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Giving Thanks for the Beautiful, Bitter Cranberry

Written by on November 16, 2022

COLUMBIA, Mo. – Made famous by the Pilgrims’ first Thanksgiving, cranberries have long been a favorite at holiday dinners despite their sharp, bitter taste.

Americans gobble up about 400 million pounds of the bitter berry annually, said University of Missouri Extension horticulturist David Trinklein. About 20% of its consumption comes during the Thanksgiving season.

Cranberries are a traditional Thanksgiving staple
(Stock Photo)

Pilgrims found thornless, evergreen cranberry vines covered with small red fruit growing in boggy regions of the Plymouth Rock area. One of the names Native Americans of that era called the fruit was “ibimi,” which translates literally as “sour” or “bitter berries.” The bitterness is due to compounds called tannins, which also impart health benefits to the berry.

Native Americans used the fruit in several ways, including pounding it into meat to form a paste called pemmican, which preserved the meat. Cranberry was also used to dye fabric and as medicine.

Cranberry, blueberry and American grapes are North America’s only native fruits grown commercially. Cranberries are native to the acidic bogs of New England and part of Canada.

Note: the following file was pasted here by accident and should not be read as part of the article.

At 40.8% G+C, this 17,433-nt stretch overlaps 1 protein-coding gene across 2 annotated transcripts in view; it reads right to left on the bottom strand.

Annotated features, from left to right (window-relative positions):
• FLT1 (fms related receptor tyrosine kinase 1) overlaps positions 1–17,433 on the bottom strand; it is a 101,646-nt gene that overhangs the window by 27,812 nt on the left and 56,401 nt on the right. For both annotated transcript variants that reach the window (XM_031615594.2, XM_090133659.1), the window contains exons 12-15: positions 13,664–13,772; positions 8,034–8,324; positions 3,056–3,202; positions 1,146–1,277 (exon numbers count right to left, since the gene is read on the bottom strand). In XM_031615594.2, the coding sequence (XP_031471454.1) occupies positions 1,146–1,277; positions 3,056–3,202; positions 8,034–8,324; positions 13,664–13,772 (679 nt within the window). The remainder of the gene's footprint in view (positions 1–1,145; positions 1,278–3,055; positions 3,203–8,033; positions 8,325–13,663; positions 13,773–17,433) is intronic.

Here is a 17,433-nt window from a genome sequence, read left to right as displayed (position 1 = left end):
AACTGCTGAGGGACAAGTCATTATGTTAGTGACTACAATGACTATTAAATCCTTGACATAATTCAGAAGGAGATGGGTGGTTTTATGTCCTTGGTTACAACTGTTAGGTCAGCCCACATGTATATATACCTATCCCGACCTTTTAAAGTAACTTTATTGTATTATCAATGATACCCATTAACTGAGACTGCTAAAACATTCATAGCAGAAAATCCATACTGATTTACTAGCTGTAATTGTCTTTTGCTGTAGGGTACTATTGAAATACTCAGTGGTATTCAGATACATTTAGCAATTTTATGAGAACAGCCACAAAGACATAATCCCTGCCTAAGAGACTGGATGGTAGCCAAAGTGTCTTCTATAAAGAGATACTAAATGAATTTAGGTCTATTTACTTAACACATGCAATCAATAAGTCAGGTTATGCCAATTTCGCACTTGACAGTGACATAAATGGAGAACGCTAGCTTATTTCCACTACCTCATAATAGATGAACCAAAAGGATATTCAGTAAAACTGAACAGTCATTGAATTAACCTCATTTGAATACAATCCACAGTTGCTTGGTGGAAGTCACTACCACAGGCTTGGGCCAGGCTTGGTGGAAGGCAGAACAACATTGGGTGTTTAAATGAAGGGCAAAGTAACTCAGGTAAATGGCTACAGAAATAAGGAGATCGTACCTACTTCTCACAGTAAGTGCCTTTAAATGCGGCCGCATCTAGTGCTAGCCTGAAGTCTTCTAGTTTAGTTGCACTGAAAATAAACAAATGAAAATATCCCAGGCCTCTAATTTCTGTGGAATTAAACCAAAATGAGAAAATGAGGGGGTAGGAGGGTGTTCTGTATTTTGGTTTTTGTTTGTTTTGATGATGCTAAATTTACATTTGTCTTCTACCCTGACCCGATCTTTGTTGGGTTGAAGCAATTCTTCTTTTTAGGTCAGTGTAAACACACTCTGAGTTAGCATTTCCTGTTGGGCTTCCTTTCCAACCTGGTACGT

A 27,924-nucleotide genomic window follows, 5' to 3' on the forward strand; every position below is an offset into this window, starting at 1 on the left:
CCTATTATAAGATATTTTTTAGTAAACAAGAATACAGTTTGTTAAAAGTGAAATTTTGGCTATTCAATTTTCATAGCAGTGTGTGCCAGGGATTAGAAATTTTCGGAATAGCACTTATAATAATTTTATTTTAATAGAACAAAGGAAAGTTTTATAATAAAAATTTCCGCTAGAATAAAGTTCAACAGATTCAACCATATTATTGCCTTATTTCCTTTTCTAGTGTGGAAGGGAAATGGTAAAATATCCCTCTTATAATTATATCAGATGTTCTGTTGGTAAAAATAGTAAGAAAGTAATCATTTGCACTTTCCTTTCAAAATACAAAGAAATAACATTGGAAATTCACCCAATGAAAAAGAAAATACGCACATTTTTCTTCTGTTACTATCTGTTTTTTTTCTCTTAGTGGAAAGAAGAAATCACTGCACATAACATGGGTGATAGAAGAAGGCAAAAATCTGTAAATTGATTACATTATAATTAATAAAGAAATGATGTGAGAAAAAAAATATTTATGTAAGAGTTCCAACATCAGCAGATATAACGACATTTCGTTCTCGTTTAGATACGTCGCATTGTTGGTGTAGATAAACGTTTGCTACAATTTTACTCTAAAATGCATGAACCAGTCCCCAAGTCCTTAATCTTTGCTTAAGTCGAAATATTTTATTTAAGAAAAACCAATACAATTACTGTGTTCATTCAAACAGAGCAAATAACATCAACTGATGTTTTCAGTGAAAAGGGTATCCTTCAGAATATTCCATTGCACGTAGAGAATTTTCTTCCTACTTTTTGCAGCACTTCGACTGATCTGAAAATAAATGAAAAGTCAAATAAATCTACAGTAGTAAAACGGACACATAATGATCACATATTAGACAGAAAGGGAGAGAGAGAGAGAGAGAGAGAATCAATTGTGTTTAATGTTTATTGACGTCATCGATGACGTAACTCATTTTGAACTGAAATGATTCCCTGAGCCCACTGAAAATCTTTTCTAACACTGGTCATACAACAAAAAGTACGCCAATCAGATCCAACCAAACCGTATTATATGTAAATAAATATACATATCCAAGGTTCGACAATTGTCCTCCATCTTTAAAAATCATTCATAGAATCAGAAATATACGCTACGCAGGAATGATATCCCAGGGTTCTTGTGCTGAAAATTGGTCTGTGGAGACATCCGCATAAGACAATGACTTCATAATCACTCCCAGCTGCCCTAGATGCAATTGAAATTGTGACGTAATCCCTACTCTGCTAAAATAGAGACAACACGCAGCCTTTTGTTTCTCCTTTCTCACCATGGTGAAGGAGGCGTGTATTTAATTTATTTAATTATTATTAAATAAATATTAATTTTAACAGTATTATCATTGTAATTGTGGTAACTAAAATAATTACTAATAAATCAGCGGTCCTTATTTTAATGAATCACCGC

The plants are evergreen and trail along the ground, producing short, vertical shoots as they spread. The shoots later flower and bear fruit for many years. The fruit turns from white to red as it ripens and matures.

Revolutionary War veteran Henry Hall is credited with pioneering the commercial production of the cranberry in 1816 when he built and planted the first bed. A surge in cranberry growing followed, although many did not understand the plant’s unique needs.

In a word, cranberries are finicky, said Trinklein. They do not like warm weather, and they grow in natural or man-made bogs with pH levels between 4.5 and 5. Most plants thrive at soil pH levels around 6.5, which is about 100 times less acidic than 4.5.

Most harvesting takes place from mid-September through early November. At harvest, growers flood beds with water to cover the vines 6 inches deep. A mechanical harvester then moves through the bed, severing the fruit from the vine by churning the water. The fruit, buoyant because of air pockets they contain, float to the top and gather in the corner of the bed. A conveyer belt picks them up, and then they are taken to the processing plant.

Cranberry isn’t just another pretty face at the holiday dinner table. The pigment that gives cranberries their red color contains an antioxidant linked to combating some kinds of cancer. Medical professionals promote it for heart health and all-around wellness. Cranberry juice also gets the nod from doctors treating urinary tract infections because it contains a compound that prevents bacteria from attaching to the bladder wall. Because of the high vitamin C content of cranberries, New England mariners ate them on their voyages to prevent scurvy.